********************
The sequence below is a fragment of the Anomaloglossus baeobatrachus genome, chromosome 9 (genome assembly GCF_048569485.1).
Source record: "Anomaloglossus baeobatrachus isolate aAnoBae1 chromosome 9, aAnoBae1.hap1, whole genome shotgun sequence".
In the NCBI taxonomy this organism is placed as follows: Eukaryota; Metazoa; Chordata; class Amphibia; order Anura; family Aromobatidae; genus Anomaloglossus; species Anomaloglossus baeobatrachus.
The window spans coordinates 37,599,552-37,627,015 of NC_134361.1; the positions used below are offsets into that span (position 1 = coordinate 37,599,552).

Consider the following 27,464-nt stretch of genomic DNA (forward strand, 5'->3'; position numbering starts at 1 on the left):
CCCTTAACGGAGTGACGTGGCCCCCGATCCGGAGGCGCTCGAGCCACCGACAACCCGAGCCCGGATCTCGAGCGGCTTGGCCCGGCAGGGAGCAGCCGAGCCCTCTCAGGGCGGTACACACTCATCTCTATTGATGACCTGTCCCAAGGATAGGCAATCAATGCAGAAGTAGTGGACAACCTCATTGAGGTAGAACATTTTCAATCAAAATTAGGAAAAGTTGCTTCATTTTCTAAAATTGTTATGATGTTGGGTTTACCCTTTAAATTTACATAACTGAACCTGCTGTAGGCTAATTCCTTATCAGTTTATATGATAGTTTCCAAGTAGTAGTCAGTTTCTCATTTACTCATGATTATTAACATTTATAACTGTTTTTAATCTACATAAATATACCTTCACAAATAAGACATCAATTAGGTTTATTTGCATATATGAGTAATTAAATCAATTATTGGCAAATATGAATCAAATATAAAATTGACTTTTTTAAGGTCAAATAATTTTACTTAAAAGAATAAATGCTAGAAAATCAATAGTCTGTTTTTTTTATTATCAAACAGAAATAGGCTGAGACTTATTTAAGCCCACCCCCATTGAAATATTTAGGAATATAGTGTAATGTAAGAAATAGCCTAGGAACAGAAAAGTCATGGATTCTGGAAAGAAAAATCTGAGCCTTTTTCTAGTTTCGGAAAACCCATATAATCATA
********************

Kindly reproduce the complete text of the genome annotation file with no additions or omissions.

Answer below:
The sequence below is a fragment of the Anomaloglossus baeobatrachus genome, chromosome 9 (genome assembly GCF_048569485.1).
Source record: "Anomaloglossus baeobatrachus isolate aAnoBae1 chromosome 9, aAnoBae1.hap1, whole genome shotgun sequence".
In the NCBI taxonomy this organism is placed as follows: Eukaryota; Metazoa; Chordata; class Amphibia; order Anura; family Aromobatidae; genus Anomaloglossus; species Anomaloglossus baeobatrachus.
The window spans coordinates 37,599,552-37,627,015 of NC_134361.1; the positions used below are offsets into that span (position 1 = coordinate 37,599,552).

Consider the following 27,464-nt stretch of genomic DNA (forward strand, 5'->3'; position numbering starts at 1 on the left):
CCCTTAACGGAGTGACGTGGCCCCCGATCCGGAGGCGCTCGAGCCACCGACAACCCGAGCCCGGATCTCGAGCGGCTTGGCCCGGCAGGGAGCAGCCGAGCCCTCTCAGGGCGGTACACACTCATCTCTATTGATGACCTGTCCCAAGGATAGGCAATCAATGCAGAAGTAGTGGACAACCTCATTGAGGTAGAACATTTTCAATCAAAATTAGGAAAAGTTGCTTCATTTTCTAAAATTGTTATGATGTTGGGTTTACCCTTTAAATTTACATAACTGAACCTGCTGTAGGCTAATTCCTTATCAGTTTATATGATAGTTTCCAAGTAGTAGTCAGTTTCTCATTTACTCATGATTATTAACATTTATAACTGTTTTTAATCTACATAAATATACCTTCACAAATAAGACATCAATTAGGTTTATTTGCATATATGAGTAATTAAATCAATTATTGGCAAATATGAATCAAATATAAAATTGACTTTTTTAAGGTCAAATAATTTTACTTAAAAGAATAAATGCTAGAAAATCAATAGTCTGTTTTTTTTATTATCAAACAGAAATAGGCTGAGACTTATTTAAGCCCACCCCCATTGAAATATTTAGGAATATAGTGTAATGTAAGAAATAGCCTAGGAACAGAAAAGTCATGGATTCTGGAAAGAAAAATCTGAGCCTTTTTCTAGTTTCGGAAAACCCATATAATCATA